The next time you’re in the supermarket look at the row jammed packed with bottled water. Water is a commodity but the good branding folk at Evian get you thinking about ‘youth’ whilst at Volvic they’re all about ‘volcanicity’ and volcanic energy. It’s water. Yes there may be some subtle taste differences but for the most part water is a very standardised product that has, via branding, being differentiated (oh and priced at a premium too). Humans are not standardised. They’re all wonderfully unique. If you can brand water you can brand people. No question about that. Just look at Richard Branson, Barrack Obama and David Beckham. They all have very strong personal brands.

What's your brand?

  1. Grab a piece of paper and draw a table with two columns. The left column should be titled “Words that describe me”. The right column should be “Words that describe my (target employer)”
  2. In the left column note down about five words you would use to describe yourself. Don’t rush. Take your time. This is important. Are you caring, creative, competitive, bold, daring, analytical, meticulous, adventurous, inquisitive? Branding folk call these types of words ‘brand values’. Nike, Apple and Starbucks all have brand values. They lie at the heart of all great brands and provide the foundation for all their brand building activities.
  3. Think about your target employer and conduct some research on how they describe themselves. You’ll be able to find this on company websites under their ‘values’. Write down their values in the right hand column of your table.
  4. Now here’s the crunch. Do at least three of the five words you’ve noted in the left column vaguely resemble words in the right hand column? If they do you’re in a good place because values inform beliefs and beliefs inform behaviour. If your values are aligned with your target employer there’s a good chance you’re going to behave in a way that fits with their culture. You’ll probably connect. Good times.
If the words you’ve used to describe yourself and your target employer don’t vaguely resemble each other then you need to think about the accuracy of the words you’ve chosen to describe yourself OR think about how much you really want to work at that company. You need to be brutally honest with yourself at this stage. It’s very important. Seek advice from a careers consultant if you’re struggling. Or some objective friends.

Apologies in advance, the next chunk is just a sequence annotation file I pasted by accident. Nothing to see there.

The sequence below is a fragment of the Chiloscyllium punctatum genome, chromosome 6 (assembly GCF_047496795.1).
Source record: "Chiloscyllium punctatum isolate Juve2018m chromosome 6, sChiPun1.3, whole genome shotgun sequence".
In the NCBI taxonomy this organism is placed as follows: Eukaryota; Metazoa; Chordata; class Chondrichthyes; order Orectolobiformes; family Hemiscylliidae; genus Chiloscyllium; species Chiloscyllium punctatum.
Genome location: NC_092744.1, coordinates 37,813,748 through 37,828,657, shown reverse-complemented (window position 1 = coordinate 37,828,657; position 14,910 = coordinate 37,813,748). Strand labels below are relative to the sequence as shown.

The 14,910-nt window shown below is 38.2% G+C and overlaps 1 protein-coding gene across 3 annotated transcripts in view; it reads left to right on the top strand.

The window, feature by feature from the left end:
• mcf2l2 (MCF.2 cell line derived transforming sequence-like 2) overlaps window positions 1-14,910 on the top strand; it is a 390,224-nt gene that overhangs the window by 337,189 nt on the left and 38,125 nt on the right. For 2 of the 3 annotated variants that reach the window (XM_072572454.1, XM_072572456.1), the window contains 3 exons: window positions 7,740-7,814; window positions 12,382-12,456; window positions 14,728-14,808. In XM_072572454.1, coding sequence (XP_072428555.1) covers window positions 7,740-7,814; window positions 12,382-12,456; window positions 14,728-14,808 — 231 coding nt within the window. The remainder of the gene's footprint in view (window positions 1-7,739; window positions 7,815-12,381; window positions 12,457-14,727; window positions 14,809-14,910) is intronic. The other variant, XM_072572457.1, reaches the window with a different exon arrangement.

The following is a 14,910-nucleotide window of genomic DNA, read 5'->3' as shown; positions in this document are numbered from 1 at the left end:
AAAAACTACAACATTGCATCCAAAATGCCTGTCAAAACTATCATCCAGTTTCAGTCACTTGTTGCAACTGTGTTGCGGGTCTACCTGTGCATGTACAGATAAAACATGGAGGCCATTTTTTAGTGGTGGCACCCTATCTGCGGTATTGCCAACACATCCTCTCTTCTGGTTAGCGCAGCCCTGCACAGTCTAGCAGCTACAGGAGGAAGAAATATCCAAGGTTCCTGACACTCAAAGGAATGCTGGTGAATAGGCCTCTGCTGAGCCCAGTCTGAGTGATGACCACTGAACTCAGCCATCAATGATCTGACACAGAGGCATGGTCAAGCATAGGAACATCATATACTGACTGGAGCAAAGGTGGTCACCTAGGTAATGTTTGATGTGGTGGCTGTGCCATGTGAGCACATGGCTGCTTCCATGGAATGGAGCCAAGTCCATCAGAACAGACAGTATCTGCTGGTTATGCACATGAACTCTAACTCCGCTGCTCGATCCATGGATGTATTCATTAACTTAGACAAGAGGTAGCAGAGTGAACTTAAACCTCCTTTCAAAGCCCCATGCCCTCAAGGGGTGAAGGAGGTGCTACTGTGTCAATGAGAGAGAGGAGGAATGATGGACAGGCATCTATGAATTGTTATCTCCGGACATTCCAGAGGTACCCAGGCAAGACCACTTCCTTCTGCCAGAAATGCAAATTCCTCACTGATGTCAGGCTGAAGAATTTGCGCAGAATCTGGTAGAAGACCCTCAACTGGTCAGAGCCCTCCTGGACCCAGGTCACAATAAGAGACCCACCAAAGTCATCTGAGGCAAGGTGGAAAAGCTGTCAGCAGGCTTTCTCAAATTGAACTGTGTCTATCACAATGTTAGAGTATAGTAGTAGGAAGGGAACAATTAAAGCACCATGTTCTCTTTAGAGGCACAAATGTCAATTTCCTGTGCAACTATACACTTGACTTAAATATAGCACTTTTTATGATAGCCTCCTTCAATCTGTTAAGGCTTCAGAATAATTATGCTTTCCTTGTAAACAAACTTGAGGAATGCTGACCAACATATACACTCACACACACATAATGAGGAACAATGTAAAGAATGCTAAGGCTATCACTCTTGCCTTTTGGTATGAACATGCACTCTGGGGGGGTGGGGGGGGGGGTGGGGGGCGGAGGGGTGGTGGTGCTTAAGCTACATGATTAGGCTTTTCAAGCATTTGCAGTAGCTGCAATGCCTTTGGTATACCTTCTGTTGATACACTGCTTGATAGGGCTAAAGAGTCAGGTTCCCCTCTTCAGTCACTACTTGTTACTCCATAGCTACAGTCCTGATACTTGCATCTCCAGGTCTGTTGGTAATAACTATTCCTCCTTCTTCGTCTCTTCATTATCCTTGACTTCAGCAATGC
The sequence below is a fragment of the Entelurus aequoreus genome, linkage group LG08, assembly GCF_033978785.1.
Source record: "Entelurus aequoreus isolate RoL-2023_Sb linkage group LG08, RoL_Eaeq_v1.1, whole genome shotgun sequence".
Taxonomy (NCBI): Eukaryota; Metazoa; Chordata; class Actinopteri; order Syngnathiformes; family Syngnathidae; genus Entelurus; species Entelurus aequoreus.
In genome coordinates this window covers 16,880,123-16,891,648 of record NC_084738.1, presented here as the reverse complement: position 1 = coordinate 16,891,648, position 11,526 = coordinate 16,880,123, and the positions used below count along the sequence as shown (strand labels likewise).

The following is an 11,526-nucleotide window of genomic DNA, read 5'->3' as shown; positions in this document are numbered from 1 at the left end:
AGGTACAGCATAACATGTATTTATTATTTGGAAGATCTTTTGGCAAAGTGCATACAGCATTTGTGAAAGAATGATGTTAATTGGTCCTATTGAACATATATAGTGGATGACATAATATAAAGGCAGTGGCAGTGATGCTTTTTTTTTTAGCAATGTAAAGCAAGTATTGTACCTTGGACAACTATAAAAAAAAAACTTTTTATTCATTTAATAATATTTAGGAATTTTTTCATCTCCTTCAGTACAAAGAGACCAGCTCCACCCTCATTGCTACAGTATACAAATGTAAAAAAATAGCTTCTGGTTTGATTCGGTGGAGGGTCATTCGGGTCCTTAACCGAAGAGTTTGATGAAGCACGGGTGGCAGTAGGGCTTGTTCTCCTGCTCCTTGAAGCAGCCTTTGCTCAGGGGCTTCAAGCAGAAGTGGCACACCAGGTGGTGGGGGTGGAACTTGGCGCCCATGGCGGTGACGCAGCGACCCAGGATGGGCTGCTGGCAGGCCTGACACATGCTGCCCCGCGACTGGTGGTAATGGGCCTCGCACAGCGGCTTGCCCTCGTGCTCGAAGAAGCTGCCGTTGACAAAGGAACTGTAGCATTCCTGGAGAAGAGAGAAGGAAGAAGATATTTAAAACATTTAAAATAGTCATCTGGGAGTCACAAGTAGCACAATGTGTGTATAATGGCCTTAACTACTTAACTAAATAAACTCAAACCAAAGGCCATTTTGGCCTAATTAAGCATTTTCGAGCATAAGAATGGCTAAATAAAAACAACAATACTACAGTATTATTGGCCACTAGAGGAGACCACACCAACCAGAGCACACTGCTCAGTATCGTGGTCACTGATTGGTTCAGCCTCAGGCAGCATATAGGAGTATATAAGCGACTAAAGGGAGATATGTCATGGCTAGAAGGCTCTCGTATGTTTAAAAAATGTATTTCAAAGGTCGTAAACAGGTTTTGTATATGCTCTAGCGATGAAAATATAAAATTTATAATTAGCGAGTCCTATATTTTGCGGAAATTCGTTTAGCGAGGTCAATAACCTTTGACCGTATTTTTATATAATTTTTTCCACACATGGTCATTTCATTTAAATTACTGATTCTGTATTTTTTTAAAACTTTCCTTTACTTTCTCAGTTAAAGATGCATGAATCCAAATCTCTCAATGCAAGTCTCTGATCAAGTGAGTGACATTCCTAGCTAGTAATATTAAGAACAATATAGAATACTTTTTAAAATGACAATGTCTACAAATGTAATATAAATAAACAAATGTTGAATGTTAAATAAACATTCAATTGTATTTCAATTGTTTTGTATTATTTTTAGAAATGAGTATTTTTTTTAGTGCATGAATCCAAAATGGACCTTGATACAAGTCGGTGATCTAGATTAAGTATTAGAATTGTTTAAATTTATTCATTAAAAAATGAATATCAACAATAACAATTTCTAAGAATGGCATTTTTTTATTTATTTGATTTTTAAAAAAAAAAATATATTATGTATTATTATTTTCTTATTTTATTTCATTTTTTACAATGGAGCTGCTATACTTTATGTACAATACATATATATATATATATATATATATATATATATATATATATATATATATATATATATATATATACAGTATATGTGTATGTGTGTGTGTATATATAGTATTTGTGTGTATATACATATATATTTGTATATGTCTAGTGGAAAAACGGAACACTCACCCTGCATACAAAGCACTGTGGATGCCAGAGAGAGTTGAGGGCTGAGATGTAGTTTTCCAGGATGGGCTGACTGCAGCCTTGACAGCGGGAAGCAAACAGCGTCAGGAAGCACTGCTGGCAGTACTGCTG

Finding the fit

If your values don’t fit with your target employer it’s going to be an uphill battle. You may get to interview based on your great CV or insightful personal blog but during the interview the chemistry won’t be right. You’ll behave in a way that doesn’t fit with their culture because your values are different. Even if you do manage to get through the interview it’s doubtful you’ll enjoy working there. You’ll struggle to relate to people whose values fit with the business. Thinking about your values and how they converge with those of your target employer is crucial.

So, you feel your values and those of your target employer fit. Great. Next you can actually start building your brand. You do this by making the words you have used to describe yourself happen (“bring your values to life” use the brand marketing lingo). This is achieved through design, communications and behaviour to name a few. If you’re “creative” and one of your target employer’s values is “creativity” you need to make sure your social media channels ooze with creativity. You need to communicate in a creative and engaging way. You need to demonstrate how you’ve behaved in creative ways during previous placements or jobs by solving problems in unique ways etc. It’s important you get this right. If your target employer thinks creativity is important (one of their values) your brand screaming ‘creativity’ will resonate with them when they experience your brand. They’ll identify with you because they’ll have values that are akin to creativity. This increases the chance of them wanting to know more and this could, just could, get you through the door.

I hope this provides a start and the steps are crystal clear. Err, just like water!

Dr. Darren Coleman has over 15 years brand marketing experience and is the Managing Consultant at Wavelength Marketing. Wavelength offers brand advice, insight, education and design to service brands in the UK, continental Europe, the Middle East and South East Asia. Darren has helped hundreds of students and executives build personal brands. Darren tweets @onthewavelength, blogs and is LinkedIn.

*If you'd like to learn more about personal branding email 

August 21, 2012

My B–Hive experience: from creative brief to the NEC


This is a guest post by Kate Watson, who graduated from Warwick this year with a degree in Theatre and Performance Studies. Kate entered the prestigious B-Hive competition and won a top placement with the NEC Group. She recounts her incredible experience here...